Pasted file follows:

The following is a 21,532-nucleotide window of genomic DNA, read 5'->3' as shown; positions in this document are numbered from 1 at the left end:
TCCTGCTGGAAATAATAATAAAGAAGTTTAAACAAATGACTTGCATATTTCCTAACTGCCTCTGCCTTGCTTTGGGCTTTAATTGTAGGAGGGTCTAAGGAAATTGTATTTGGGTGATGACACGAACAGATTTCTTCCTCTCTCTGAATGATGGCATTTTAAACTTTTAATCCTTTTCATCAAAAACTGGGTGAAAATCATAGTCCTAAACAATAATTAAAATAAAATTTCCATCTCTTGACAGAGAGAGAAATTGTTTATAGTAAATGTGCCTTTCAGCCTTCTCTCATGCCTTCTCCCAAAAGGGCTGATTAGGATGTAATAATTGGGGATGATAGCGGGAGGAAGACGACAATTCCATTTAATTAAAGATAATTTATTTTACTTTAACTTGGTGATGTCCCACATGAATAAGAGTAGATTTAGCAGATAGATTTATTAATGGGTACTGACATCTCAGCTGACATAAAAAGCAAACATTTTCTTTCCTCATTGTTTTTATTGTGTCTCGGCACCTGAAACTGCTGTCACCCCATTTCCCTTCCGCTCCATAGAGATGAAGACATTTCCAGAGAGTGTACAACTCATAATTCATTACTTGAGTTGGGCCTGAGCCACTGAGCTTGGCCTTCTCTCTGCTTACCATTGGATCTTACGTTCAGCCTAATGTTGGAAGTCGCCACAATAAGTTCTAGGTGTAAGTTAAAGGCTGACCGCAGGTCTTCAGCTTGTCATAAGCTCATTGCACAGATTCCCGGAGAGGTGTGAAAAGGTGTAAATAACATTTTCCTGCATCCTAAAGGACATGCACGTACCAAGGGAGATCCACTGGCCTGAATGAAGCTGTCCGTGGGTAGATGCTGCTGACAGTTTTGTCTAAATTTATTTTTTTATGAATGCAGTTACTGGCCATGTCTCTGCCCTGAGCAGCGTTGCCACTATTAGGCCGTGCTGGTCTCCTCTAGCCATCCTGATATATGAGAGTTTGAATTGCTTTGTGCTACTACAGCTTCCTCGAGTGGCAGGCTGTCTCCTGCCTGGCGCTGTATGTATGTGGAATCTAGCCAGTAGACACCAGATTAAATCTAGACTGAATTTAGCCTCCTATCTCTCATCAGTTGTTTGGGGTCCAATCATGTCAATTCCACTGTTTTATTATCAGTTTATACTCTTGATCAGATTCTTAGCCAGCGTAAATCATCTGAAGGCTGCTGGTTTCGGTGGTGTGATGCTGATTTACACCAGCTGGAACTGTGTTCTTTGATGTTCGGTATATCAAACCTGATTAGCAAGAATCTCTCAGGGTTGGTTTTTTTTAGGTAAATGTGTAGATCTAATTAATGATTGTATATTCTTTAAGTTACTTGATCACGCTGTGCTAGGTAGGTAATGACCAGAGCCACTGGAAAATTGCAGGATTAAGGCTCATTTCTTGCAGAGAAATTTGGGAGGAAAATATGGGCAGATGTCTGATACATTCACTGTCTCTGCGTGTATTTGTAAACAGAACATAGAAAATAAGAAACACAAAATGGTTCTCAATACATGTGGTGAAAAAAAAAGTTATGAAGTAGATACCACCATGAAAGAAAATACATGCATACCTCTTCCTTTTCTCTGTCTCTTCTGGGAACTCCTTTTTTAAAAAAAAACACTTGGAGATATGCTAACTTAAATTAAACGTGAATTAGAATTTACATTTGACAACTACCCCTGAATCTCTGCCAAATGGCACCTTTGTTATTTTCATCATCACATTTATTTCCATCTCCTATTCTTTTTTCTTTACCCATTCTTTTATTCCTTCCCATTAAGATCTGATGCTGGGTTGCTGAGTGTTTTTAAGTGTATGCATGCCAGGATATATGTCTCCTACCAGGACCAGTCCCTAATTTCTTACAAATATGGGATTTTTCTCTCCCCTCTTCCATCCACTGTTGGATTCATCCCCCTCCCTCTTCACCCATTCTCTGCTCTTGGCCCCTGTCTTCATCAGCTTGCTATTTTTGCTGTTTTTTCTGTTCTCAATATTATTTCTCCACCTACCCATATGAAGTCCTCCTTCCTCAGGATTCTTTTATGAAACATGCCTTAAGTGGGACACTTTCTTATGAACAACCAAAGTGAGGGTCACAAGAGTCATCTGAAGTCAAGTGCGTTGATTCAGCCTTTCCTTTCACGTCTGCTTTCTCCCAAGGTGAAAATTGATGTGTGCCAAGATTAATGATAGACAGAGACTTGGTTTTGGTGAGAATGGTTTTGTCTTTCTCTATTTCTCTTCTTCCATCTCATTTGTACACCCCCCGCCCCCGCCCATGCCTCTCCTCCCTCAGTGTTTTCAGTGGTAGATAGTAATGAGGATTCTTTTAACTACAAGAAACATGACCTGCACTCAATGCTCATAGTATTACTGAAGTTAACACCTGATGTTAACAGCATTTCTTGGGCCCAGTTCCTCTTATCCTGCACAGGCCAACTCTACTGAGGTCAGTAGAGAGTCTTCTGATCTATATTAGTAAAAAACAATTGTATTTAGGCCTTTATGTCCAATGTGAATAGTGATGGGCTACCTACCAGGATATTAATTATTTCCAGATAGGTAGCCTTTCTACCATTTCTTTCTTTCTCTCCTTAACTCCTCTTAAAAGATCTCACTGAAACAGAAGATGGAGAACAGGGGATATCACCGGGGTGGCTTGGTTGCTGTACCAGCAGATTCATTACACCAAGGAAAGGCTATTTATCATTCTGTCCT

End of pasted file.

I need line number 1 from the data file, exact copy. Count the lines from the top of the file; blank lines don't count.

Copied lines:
The following is a 21,532-nucleotide window of genomic DNA, read 5'->3' as shown; positions in this document are numbered from 1 at the left end: